The world’s best performance biennial is about to make some friends. This year, Performa will start collaborating with foreign countries, in what it calls a “Pavilions without walls” program. Basically, they’ll produce a few foreign exchange performances and spend a year or so training two young organizers to strategize and fundraise.
“It’s meant to be a pipeline more than a platform, in some ways,” Performa’s General Manager and Producer Esa Nickle told me this afternoon over the phone. “We’re trying use these relationships to build the whole biennial, rather than a one-off [event].” The pavilions will rotate countries each year, this year focusing on Norway and Poland. As Nickle reminded me, there are only 2500 artists in Norway, so the pool of artists is limited. But by working with curators, artists, and organizations for over a year, she hopes that they’ll leave lasting relationships. “Artists get true support, instead of just their plane ticket,” she said.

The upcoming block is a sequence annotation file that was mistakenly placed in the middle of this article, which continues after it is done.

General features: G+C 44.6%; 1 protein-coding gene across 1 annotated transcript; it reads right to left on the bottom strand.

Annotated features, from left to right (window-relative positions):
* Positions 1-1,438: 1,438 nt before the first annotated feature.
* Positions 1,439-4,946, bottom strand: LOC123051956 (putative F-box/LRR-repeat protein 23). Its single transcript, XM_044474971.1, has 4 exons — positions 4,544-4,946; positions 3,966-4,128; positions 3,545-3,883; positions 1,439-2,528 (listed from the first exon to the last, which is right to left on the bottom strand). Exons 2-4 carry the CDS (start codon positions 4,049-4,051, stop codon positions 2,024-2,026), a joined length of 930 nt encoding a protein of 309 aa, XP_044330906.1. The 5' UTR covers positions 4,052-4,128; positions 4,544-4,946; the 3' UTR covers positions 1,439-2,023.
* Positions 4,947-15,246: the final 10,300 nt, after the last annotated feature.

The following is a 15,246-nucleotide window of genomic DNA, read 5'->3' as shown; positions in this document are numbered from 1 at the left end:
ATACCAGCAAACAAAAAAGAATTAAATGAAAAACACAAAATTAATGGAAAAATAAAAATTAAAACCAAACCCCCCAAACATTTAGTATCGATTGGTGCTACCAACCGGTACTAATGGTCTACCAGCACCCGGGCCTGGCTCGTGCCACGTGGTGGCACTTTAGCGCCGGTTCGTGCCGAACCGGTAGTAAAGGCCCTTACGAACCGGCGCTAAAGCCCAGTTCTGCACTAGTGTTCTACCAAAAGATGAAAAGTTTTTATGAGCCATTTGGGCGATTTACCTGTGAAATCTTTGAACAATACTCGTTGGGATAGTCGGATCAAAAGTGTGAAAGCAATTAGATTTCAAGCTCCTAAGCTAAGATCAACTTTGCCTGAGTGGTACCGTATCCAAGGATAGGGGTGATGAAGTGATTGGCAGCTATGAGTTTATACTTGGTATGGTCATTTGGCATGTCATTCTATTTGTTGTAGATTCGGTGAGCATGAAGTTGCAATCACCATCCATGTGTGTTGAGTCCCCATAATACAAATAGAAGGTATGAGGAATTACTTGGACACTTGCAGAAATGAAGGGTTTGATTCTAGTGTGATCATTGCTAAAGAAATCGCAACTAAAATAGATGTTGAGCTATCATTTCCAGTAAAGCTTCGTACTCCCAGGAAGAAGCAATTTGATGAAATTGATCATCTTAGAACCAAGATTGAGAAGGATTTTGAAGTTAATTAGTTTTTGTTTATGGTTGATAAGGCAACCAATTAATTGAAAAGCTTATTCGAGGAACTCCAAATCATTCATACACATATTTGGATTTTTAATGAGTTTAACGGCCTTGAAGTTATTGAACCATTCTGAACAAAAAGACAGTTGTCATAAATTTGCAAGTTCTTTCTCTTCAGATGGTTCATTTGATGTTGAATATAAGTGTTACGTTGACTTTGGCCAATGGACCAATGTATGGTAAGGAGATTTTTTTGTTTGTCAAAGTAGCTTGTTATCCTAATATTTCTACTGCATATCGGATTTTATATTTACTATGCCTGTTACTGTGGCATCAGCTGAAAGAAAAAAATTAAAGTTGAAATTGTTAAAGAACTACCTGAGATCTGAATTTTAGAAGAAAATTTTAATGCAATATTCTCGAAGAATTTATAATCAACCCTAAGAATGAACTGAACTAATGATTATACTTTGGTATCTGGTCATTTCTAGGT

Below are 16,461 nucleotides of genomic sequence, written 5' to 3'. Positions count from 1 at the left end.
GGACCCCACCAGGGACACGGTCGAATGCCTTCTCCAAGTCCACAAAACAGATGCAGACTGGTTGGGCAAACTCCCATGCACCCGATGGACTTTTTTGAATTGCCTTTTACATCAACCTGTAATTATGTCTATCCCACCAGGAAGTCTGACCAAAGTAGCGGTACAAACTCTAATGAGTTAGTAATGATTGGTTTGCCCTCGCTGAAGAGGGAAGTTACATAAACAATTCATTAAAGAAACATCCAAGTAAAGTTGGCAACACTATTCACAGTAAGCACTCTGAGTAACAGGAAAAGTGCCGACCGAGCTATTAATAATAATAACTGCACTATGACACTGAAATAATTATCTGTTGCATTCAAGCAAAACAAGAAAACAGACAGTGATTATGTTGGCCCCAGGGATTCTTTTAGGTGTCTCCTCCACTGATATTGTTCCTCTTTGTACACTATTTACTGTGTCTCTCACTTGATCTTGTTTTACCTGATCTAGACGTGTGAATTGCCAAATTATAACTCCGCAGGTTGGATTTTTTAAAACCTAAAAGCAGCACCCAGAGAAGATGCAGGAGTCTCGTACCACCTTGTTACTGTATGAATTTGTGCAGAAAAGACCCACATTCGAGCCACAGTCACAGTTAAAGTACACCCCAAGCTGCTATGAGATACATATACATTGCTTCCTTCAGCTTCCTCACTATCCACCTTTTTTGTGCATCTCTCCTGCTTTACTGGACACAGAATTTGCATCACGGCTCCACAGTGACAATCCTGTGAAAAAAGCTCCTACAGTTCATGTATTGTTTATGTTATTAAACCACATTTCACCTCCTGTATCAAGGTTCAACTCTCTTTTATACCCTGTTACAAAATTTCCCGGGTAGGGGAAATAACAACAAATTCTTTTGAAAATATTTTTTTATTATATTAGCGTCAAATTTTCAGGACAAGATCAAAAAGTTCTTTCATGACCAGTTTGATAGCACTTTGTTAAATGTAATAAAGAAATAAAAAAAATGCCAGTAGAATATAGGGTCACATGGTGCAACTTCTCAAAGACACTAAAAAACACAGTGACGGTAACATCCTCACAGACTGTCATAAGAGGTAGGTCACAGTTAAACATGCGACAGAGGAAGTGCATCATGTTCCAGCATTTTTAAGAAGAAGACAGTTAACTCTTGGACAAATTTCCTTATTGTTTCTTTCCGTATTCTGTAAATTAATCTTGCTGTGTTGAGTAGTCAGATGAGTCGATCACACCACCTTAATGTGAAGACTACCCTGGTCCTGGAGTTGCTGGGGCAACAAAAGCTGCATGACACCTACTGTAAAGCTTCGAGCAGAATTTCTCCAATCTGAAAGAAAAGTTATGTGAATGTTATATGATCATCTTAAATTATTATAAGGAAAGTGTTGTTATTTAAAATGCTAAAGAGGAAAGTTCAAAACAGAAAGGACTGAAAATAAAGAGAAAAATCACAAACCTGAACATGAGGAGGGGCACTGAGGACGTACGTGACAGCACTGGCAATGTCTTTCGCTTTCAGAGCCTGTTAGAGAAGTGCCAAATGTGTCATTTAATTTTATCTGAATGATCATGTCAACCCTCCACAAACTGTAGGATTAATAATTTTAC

Pooling resources and strategies will also help nonprofits like Performa and its partner organizations at a time when government support is already dwindling here in the States. “You have monolithic organizations in other countries, like [the Venice Biennale], where the government buys their way in. We’re working in a different way that’s really about knowledge and networking.”
If this results in more Performa-style biennials, we’re all for it. What sets Performa apart from the Whitney or the New Museum biennials is that performance already lends itself less to a fair than a community gathering. Performa in particular chooses work that has a finger on the contemporary pulse and looks outside of itself; if you’re a fan of artists like Liz Magic Laser, Sanford Biggers, Kalup Linzy, Laurel Nakadate, or Clifford Owens, look forward to more of that quality from here on out. That’s good news for everyone.